Three years from now: "Hey, we're not making the money we think we should be making or we need to improve the system (maybe upgrade our offices) so we're going to ramp up the cost of your .travel domain." Since there's only 1 "official" .travel domain there's a soft monopoloy, isn't there?

Next up: Official letters from the new TLD operators to Google, et. al.: "Dear Google: We, of the .travel industry, would prefer that you offer a search bias for .travel domains"? No letter needed, right? The .travel extension by itself will be a signal of quality that a SE will have to consider?

(NewsFlash, circa 2009) "Today the .travel registry announced that people need never again search for travel information by using the Google search engine. Effective today each and every travel website of any real authority or professional quality (IOHO) is indexed in the .travel TLD and can be found in the .travel directory or search engine."

The new and improved WWW. Brought to you by the addition of new TLDs.

Right?

gpmgroup




msg:688415
 7:11 pm on Apr 3, 2006 (gmt 0)

I think some people feel getting a .whatever gTLD approved is a license to print money.

A lot of the money new Registries stand to make comes from existing businesses forced to protect their existing brands. Therefore the approval of future gTLDs should look very carefully at who benefits, and if there isn't clearly demonstratable benefit for people outside the Registry and its Registrars, ICANN should not approve new applications.

Any contracts for new gTLDs also need to be well written as there is a temptation for applicants to promise all manner of things to get approval. Once the approval is granted and economic realities set in [People want to be in the .com space] ways / schemes are sought to get around the regulations to get more revenue [registrations] in.

AhmedF




msg:688416
 9:56 pm on Apr 3, 2006 (gmt 0)

Not including ccTLDs, I can say that .info .biz etc have all been a bust in North America. Unfortunately they seem to have been a haven for spammers. Yech

But I think that is as far as it goes.

In Germany, .infos are big. .info is also big in other countries. And as for those knocking .com - .eu could be possibly used by European companies as their umbrella domain. Instead of using .com and then .com/country1 and .com/country2, .eu could be used instead.

Have most of the extensions failed? Sure. But they are doing okay outside of the US.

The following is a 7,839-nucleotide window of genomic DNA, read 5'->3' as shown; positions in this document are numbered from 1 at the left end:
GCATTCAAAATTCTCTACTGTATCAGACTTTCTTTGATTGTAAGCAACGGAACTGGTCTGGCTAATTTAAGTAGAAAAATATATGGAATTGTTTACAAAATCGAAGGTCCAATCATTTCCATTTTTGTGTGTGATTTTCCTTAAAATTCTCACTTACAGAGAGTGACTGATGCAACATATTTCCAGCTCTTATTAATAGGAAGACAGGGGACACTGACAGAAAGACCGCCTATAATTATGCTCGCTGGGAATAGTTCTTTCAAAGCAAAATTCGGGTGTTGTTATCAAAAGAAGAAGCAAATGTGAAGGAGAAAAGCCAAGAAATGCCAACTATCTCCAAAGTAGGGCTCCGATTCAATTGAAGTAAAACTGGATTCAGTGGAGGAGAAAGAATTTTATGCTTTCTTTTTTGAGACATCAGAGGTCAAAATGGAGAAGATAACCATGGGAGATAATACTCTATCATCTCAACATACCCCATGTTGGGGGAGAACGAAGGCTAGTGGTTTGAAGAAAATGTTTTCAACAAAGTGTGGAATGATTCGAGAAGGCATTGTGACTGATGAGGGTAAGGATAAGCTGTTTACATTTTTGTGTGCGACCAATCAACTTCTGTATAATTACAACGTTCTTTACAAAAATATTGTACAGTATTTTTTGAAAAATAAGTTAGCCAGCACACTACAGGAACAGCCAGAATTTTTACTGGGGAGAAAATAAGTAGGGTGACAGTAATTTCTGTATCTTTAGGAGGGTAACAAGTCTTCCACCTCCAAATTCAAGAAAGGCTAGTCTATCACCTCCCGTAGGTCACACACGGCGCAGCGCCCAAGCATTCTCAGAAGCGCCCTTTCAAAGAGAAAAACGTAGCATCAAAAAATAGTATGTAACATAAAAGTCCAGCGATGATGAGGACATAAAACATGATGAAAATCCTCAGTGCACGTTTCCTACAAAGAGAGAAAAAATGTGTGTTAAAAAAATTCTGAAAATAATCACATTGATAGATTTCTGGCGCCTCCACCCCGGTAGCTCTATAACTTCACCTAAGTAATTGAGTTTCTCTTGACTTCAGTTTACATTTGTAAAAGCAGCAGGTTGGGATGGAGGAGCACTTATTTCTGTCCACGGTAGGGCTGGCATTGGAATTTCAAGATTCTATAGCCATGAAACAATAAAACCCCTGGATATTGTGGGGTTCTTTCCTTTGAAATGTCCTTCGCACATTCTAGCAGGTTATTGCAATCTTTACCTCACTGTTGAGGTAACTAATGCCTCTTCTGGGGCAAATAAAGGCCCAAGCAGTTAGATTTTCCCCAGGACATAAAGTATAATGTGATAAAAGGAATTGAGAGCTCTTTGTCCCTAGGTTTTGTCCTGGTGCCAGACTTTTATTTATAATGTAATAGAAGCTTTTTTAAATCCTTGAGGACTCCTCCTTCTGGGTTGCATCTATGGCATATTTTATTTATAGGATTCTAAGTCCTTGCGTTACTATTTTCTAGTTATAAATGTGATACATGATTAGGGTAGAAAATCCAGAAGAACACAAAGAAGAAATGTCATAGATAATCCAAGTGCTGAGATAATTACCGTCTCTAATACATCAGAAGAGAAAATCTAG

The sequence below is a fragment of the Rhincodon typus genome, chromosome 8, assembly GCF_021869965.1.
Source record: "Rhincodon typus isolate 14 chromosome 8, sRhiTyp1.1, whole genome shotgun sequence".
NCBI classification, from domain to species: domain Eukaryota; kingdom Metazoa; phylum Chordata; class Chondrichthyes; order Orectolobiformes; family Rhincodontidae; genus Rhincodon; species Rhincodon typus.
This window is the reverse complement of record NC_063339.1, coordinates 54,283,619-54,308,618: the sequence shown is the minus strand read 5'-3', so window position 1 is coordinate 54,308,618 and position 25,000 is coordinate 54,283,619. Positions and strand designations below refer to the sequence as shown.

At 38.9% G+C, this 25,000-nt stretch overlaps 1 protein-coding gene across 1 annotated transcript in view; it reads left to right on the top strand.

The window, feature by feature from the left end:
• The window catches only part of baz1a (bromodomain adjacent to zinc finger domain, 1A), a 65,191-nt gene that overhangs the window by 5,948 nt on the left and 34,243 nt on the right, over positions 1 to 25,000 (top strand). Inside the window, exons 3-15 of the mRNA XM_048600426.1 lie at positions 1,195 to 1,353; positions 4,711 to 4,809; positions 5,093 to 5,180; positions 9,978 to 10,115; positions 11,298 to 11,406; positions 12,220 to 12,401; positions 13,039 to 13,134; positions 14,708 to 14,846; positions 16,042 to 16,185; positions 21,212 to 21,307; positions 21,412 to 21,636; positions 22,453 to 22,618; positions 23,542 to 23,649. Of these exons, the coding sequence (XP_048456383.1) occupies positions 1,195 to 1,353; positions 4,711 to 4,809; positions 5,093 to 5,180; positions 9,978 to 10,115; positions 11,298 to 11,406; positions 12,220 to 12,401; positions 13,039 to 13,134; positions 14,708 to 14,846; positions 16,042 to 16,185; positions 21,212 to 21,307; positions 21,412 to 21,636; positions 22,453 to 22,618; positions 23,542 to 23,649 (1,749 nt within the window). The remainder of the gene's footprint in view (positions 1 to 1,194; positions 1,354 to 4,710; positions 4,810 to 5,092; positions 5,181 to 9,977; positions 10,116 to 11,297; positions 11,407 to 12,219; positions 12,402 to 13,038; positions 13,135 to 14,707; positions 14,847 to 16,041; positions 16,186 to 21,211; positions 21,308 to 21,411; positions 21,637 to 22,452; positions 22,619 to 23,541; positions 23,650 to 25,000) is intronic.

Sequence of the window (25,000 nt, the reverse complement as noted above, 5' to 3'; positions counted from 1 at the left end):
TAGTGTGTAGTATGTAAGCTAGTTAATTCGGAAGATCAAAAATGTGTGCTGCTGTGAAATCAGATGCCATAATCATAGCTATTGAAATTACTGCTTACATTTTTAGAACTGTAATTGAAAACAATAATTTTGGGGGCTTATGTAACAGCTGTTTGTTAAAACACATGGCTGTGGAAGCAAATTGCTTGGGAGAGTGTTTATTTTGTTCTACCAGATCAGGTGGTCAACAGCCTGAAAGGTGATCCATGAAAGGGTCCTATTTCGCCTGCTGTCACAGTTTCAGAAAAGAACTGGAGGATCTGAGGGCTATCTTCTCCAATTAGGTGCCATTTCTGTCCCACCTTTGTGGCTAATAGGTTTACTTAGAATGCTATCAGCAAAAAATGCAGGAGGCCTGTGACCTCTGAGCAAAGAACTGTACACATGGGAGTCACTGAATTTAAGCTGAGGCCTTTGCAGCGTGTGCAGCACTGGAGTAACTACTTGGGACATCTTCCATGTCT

danny




msg:688417
 10:34 pm on Apr 3, 2006 (gmt 0)

As we all know (or should know), there is no "EU language", no "EU Culture", no common "EU systems & procedures" no "EU attitudes" and no common "EU Law".

What's with all the uninformed EU-bashing?

The EU is linguistically less diverse than India or Papua New Guinea. There's a fair bit of European-wide popular culture - popular music, sport, etc. And there are oodles and oodles of common EU systems and procedures, and a number of influential EU courts.

imstillatwork




msg:688418
 11:24 pm on Apr 3, 2006 (gmt 0)

New TLDs? Lame.
Orginazationaly, might make sense. but in reality... avarage joe doesn't know there should be a difference between mysite.com and mysite.eu and mysite.web or anything else. Makes it MORE difficult for the ned user to find a GOOD relevent site, when we just double the ammount of same domain names like that...

gregbo




msg:688419
 11:31 pm on Apr 3, 2006 (gmt 0)

I followed the IFWP process years ago during all the furor about new TLDs. However, now that we have them I don't think they matter very much (except to registrars who perhaps made a little bit of money off of them).

moishe




msg:688420
 1:47 am on Apr 4, 2006 (gmt 0)

To answer Webworks original question:

The addition of new TLDs has not altered my experience at all, er, well, maybe not much...

The only domain TLDs that I see as any different are .gov .mil .edu as they are restricted in so far as who can get them. If I see a .edu site, I am fairly confident that it belongs to an accredited institution of learning, etc.

All other domains are just that, other domains. Be it a .com, .net, .org, .biz, .info, .us or whatever, to me they are just like Main St., Main Rd., Main Ave, just a way to create more real estate. I will admit that I do prejudge sites a bit based on their TLDs, I live in the States and would not be as likely to order from a .co.uk website as I would a .com simply because I wish to avoid overseas shipping and currency issues, but thats just me. Also, I tend to be a bit suspicious of any .biz, .info and .us sites but I don't discount them any more than I automatically trust .com sites.